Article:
In implementation, the method and system analyzes each of the shapes (e.g., cell, wire, block, n-well, p-well) in the design according to their intersections with the slivers 200. In embodiments, the slivers can be implemented with multiple shape engines utilizing multiple (sub) simulations thus increasing the overall processing performance for finding problematic regions, as compared to conventional systems and methods. Thus, by example, it is possible to have multiple slivers with multiple processes working synchronously.

In a further implementation, it is the filtered pattern edges that present the orientation issue for geometric algorithms—scan line or other edge order sensitive algorithms used to evaluate the shape cuts or intersections with the slivers. As should now be understood, it can be thought of as the difference between looking at the shape fragments seen through the slits broadside to the slit instead of evaluating the shape fragments working from one end of the slit to the other. In the first scenario, the shapes and edges are all seen at almost the same time and in the latter only a few at a time. This reorientation or rotation for algorithmic performance may happen ahead of the intersection of the sliver shapes with the mask shapes.

FIG. 6 shows a filtered pattern resulting from an implementation of the invention. This pattern is shown representatively as reference numeral 106. The pattern as shown in FIG. 6 (as well as in other layouts implementing the invention) results from the sliver spacing and opaque field of the sliver pattern.

FIG. 7 shows potential regions of concern found by implementing aspects of the invention. Shapes 108 that are larger than a given threshold are identified as being potential problems and are chosen for further analysis. Those shapes that are within tolerance (less than or equal to a threshold value) are not included in the additional analysis, e.g., excluded from further analysis. In one illustrative implementation, the feature size is about 1.4 microns.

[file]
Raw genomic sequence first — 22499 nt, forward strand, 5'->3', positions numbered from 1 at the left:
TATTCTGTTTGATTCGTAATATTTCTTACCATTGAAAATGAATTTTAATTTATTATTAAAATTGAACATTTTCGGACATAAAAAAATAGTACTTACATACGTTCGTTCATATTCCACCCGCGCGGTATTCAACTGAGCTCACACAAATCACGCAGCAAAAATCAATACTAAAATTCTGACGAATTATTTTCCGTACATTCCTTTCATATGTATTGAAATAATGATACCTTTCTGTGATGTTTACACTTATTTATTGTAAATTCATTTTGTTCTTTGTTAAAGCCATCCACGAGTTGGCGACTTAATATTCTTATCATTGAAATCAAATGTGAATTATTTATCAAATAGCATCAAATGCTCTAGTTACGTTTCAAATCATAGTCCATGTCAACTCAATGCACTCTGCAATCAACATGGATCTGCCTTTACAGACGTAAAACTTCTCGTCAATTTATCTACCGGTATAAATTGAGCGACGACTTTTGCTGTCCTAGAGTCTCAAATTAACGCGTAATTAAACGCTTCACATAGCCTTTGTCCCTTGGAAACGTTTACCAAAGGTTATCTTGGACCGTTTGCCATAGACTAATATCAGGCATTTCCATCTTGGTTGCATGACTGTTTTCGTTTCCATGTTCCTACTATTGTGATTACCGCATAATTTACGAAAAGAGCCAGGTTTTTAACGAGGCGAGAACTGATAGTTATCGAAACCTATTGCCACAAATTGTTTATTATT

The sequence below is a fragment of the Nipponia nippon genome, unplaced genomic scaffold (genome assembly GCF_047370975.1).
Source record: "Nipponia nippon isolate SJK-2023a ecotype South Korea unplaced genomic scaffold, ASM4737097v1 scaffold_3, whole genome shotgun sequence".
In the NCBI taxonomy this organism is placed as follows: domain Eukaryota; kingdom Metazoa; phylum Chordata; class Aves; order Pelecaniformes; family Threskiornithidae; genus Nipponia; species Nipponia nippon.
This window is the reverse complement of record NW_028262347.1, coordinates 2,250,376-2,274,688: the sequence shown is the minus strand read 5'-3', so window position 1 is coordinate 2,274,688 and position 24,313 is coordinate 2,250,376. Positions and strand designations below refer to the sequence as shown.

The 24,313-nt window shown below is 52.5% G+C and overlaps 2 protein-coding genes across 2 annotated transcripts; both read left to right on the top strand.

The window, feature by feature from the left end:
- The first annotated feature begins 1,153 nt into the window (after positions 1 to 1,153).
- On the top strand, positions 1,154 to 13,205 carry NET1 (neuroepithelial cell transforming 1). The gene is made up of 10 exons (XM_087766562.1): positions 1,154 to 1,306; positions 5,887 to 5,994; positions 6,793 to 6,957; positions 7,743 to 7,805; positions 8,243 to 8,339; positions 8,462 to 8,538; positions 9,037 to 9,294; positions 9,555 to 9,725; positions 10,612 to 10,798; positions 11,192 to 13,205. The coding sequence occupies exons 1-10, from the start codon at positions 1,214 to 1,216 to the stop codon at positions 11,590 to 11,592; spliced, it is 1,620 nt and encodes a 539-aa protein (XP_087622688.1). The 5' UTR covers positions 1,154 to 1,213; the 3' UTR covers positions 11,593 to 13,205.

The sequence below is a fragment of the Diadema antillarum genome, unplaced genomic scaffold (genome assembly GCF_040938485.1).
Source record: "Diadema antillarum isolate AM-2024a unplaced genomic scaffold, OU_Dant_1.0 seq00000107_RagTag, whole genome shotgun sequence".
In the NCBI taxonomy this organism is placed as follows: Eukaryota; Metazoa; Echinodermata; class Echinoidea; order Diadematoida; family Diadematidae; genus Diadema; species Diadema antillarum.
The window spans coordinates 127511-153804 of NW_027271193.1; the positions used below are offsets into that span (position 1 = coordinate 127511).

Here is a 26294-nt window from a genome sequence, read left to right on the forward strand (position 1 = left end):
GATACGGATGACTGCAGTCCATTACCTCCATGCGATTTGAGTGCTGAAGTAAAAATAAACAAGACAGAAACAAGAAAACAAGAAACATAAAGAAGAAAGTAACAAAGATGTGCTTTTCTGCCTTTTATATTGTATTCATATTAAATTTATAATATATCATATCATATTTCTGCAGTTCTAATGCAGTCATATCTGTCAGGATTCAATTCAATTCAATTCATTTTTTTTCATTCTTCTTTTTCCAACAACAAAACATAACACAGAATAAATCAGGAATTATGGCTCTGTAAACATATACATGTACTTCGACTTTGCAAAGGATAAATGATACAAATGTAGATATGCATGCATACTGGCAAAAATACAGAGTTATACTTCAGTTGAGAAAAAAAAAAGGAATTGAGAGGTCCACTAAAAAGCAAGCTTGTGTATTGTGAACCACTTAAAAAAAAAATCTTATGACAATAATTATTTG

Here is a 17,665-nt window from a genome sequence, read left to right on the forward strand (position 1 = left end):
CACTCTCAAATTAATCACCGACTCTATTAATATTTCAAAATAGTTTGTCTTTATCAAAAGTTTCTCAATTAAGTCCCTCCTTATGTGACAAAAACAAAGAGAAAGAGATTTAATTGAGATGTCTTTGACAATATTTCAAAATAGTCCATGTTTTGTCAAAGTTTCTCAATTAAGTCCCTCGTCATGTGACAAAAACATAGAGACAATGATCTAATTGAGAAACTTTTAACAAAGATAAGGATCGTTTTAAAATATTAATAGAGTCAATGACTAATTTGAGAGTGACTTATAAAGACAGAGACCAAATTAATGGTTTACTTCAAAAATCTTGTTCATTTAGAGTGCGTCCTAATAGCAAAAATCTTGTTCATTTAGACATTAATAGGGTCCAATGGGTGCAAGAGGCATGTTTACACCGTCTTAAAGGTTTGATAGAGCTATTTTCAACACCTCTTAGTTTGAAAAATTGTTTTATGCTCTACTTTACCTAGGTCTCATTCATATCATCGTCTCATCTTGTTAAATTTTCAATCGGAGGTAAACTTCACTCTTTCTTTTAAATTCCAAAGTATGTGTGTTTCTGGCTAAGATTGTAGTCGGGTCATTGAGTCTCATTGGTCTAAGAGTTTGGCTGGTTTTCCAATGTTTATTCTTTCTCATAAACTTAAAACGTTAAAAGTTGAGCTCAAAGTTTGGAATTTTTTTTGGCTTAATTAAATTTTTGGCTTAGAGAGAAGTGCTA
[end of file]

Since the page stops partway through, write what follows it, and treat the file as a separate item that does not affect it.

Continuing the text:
FIG. 8A shows the circuit of FIG. 2 with search regions as implemented in accordance with the invention, and FIG. 8B shows the search regions of FIG. 8A. In FIGS. 8A and 8B, once the search regions are identified, the system and method may generate a rectangle, mesh regions 110 or other suitable marker around the potential problematic areas found by the search. FIG. 8B shows the search regions and the found problematic areas together. The meshes are the search regions and the rectangles the wide material found with the standard search and wide material methods.

Once identified, the results may be inputted into a known tool such as, for example, Cadence®. As should now be understood, once the problematic regions have been identified, the method and system selects the offending shape and uses that as a seed as a starting point or input for conducting standard wide wire (or other problem region) identification tests. Thus, it is now possible to isolate the regions of interest for future analysis, as shown representatively in the mesh regions 110.

FIG. 9 is a flow diagram implementing steps of the invention. FIG. 9 may equally represent a high-level block diagram of the invention. The steps of FIG. 9 may be implemented and executed from either a server, in a client server relationship, or they may run on a user workstation with operative information conveyed to the user workstation to create the navigation outlined above. Additionally, the invention can take the form of an entirely hardware embodiment, an entirely software embodiment or an embodiment containing both hardware and software elements.

In an embodiment, the invention is implemented in software, which includes but is not limited to firmware, resident software, microcode, etc. Furthermore, the invention can take the form of a computer program product accessible from a computer-usable or computer-readable medium providing program code for use by or in connection with a computer or any instruction execution system. For the purposes of this description, a computer-usable or computer readable medium can be any system that can contain, store, communicate, propagate, or transport the program for use by or in connection with the instruction execution system, system, or device. The medium can be an electronic, magnetic, optical, electromagnetic, infrared, or semiconductor system (or system or device) or a propagation medium. Examples of a computer-readable medium include a semiconductor or solid state memory, magnetic tape, a removable computer diskette, a random access memory (RAM), a read-only memory (ROM), a rigid magnetic disk and an optical disk. Current examples of optical disks include compact disk-read only memory (CD-ROM), compact disk-read/write (CD-R/W) and DVD.